Now in Cinemas: Reviews for September 27, 2007

Reviews: Stardust, Grindhouse. Opening: Gympl
Reviews by Jason Pirodsky

A sprawling comic-fantasy adventure, Matthew Vaughn´s Stardust entertains due to the multitude of left-field elements Neil Gaiman throws into his story, even though the basic plot is disappointingly obvious from the get-go. Still, things are reasonably well-handled by director Vaughn (Layer Cake), who brings together a number of characters and dangling plot threads into a reasonably coherent 2 hours. The story, from Gaiman´s graphic novel, borrows elements from all over the fantasy and sci-fi genres, but the light-hearted nature of the film, which often delves into full-fledged comedy, most noticeably brings to mind Rob Reiner´s The Princess Bride. Fantasy fans should be pleased.

Directed by Matthew Vaughn. Starring Charlie Cox, Claire Danes, Robert De Niro, Michelle Pfeiffer, Sienna Miller, Peter O’Toole, Mark Strong, Jason Flemyng, Rupert Evertt, Ricky Gervais, narrated by Ian McKellen. Written by Jane Goldman & Matthew Vaughn, from the graphic novel by Neil Gaiman and Charles Vess.
IMDb link

Witches, ghosts, princes, and a fallen star traverse a multitude of dimensions as our story begins with young Tristan (Charlie Cox), who sets out to win the heart of unsympathetic Victoria. His plan? To track down a fallen star and bring it back to her. Little does he realize that the fallen star is actually a woman, Yvaine (Claire Danes), and she possesses two things that a variety of other characters are searching for: her heart will bring eternal youth to a trio of witches headed by Michelle Pfeiffer, and the ruby around her neck will grant the kingdom of dying emperor Peter O´Toole to one of his heirs, who seem to be killing each other off with alarming ease. Might Tristan realize Victoria´s true nature and fall in love with Yvaine? Could he actually be a prince and future king? You´ll know after a curiously straightforward prologue which leaves little to the imagination and little mystery to the remainder of the film. The supporting cast helps significantly: Pfeiffer makes for a terrific witch, and Robert de Niro is a lot of fun in an all-too-brief turn as a transvestite (?) sky pirate (even if the role seems intended for Robin Williams). O´Toole lends some gravitas to his dying king, and Ricky Gervais steals a couple scenes with his usual shtick. The leads, however, leave something to be desired; Cox is just OK, lacking the charisma of a true swashbuckling hero, and Danes, with her over-the-top facial contortions, is pretty awful as the fallen star, in stark contrast with her recent compelling turn in Evening. Flick is never really all that great, but a diverting and fun experience nonetheless.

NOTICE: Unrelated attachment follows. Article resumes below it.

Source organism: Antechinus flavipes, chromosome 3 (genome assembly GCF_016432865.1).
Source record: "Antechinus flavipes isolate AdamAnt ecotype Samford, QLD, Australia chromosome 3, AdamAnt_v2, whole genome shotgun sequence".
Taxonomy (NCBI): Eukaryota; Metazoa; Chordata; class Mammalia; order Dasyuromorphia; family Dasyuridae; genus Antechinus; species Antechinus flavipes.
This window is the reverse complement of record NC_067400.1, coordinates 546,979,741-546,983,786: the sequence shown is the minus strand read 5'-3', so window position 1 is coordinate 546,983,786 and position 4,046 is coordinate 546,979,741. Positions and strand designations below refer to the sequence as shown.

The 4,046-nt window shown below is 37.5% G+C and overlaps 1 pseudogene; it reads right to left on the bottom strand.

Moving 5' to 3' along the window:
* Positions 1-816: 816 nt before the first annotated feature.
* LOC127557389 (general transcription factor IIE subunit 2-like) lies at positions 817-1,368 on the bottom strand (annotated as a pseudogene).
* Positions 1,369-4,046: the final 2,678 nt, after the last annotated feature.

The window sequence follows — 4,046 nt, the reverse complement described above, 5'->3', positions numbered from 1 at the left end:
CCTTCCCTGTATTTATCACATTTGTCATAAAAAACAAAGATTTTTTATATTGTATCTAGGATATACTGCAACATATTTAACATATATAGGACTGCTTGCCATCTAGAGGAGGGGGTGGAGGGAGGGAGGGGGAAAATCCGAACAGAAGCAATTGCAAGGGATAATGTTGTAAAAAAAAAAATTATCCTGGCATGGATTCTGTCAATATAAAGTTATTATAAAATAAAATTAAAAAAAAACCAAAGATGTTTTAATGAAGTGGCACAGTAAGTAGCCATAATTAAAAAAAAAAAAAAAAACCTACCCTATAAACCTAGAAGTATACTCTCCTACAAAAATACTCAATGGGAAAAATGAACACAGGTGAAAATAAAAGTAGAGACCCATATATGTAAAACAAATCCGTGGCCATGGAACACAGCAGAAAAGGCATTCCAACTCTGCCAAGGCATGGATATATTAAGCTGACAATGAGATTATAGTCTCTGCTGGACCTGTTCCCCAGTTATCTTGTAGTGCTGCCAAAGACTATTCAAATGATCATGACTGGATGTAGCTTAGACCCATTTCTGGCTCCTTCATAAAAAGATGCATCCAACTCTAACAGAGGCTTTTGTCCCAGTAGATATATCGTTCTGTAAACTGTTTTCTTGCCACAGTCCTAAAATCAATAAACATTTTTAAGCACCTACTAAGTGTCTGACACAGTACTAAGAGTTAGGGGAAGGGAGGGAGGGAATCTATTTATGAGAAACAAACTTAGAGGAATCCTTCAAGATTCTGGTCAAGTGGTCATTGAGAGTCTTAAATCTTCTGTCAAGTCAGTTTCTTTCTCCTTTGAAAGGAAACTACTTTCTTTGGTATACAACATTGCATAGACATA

film is screening in a Czech-dubbed version on most Prague screens, but it´s playing in English (with Czech subtitles) at Palace Cinemas Slovanský dům and Villages Cinemas Anděl.


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Written & directed by Robert Rodriguez and Quentin Tarantino. Starring Freddy Rodríguez, Rose McGowan, Marley Shelton, Josh Brolin, Michael Biehn, Naveen Andrews, Michael Parks, Jerili Romeo, Tom Savini, Rebel Rodriguez, Carlos Gallardo, Electra Avellan, Elise Avellan, Jeff Fahey, Quentin Tarantino, Bruce Willis, Kurt Russell, Rosario Dawson, Vanessa Ferlito, Jordan Ladd, Sydney Tamiia Poitier, Tracie Thoms, Mary Elizabeth Winstead, Zoe Bell.
IMDb link

At long last, after being separated into 2 movies for its initial release, cinema-goers in the Czech Republic can finally see the Tarantino-Rodriguez double-feature Grindhouse the way it was originally intended to be seen: a single 3+ hour experience. An ode to the drive-in exploitation days, film presents Robert Rodriguez´ longish-but-fun splatterhouse zombie flick Planet Terror first, followed by Tarantino´s dead-on authentic grindhouse send-up, Death Proof. Interspersed between the films are hilarious, note-perfect fake movie trailers from Rob Zombie, Edgar Wright, and Eli Roth; my favorite: Roth´s unbearably funny Thanksgiving. While the artistic merits of the film(s) can be debated, the double-feature experience unquestionably delivers the goods, and perfectly achieves what it set out to do: faithfully re-create that old Grindhouse feeling.

Check out my reviews for the individual features here:
Planet Terror
Death Proof

Note: film is ONLY screening at Palace Cinemas Slovanský dům, and only once per day, at that.


Also opening: Gympl (showtimes | IMDb), the latest film from director Tomáš Vorel (Skřítek). Pic focuses on the conflict between old and young generations, following a group of high school students & graffiti artists. Screening with English subtitles at Villages Cinemas Anděl. Please see my full review HERE.

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